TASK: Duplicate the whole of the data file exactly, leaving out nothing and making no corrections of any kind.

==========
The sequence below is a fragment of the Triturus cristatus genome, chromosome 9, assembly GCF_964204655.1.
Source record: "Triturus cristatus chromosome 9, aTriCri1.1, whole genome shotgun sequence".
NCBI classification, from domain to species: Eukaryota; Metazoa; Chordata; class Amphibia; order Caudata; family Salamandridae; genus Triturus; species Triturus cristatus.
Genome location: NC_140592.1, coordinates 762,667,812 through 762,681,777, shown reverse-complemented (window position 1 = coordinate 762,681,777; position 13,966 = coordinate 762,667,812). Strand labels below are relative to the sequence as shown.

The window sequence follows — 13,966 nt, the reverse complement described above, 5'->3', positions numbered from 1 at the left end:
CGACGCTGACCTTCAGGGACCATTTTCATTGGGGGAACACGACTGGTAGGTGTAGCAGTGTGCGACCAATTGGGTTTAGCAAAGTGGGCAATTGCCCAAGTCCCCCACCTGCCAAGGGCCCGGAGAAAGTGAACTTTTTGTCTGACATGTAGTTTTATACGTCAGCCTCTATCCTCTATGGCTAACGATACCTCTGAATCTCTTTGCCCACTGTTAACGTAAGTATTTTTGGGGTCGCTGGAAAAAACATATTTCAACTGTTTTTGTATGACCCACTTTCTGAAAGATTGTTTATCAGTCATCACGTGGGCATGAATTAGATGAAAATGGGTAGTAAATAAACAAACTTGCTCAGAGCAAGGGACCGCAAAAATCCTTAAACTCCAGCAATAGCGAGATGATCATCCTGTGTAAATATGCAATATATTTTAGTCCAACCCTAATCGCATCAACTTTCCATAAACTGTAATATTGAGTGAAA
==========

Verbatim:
The sequence below is a fragment of the Triturus cristatus genome, chromosome 9, assembly GCF_964204655.1.
Source record: "Triturus cristatus chromosome 9, aTriCri1.1, whole genome shotgun sequence".
NCBI classification, from domain to species: Eukaryota; Metazoa; Chordata; class Amphibia; order Caudata; family Salamandridae; genus Triturus; species Triturus cristatus.
Genome location: NC_140592.1, coordinates 762,667,812 through 762,681,777, shown reverse-complemented (window position 1 = coordinate 762,681,777; position 13,966 = coordinate 762,667,812). Strand labels below are relative to the sequence as shown.

The window sequence follows — 13,966 nt, the reverse complement described above, 5'->3', positions numbered from 1 at the left end:
CGACGCTGACCTTCAGGGACCATTTTCATTGGGGGAACACGACTGGTAGGTGTAGCAGTGTGCGACCAATTGGGTTTAGCAAAGTGGGCAATTGCCCAAGTCCCCCACCTGCCAAGGGCCCGGAGAAAGTGAACTTTTTGTCTGACATGTAGTTTTATACGTCAGCCTCTATCCTCTATGGCTAACGATACCTCTGAATCTCTTTGCCCACTGTTAACGTAAGTATTTTTGGGGTCGCTGGAAAAAACATATTTCAACTGTTTTTGTATGACCCACTTTCTGAAAGATTGTTTATCAGTCATCACGTGGGCATGAATTAGATGAAAATGGGTAGTAAATAAACAAACTTGCTCAGAGCAAGGGACCGCAAAAATCCTTAAACTCCAGCAATAGCGAGATGATCATCCTGTGTAAATATGCAATATATTTTAGTCCAACCCTAATCGCATCAACTTTCCATAAACTGTAATATTGAGTGAAA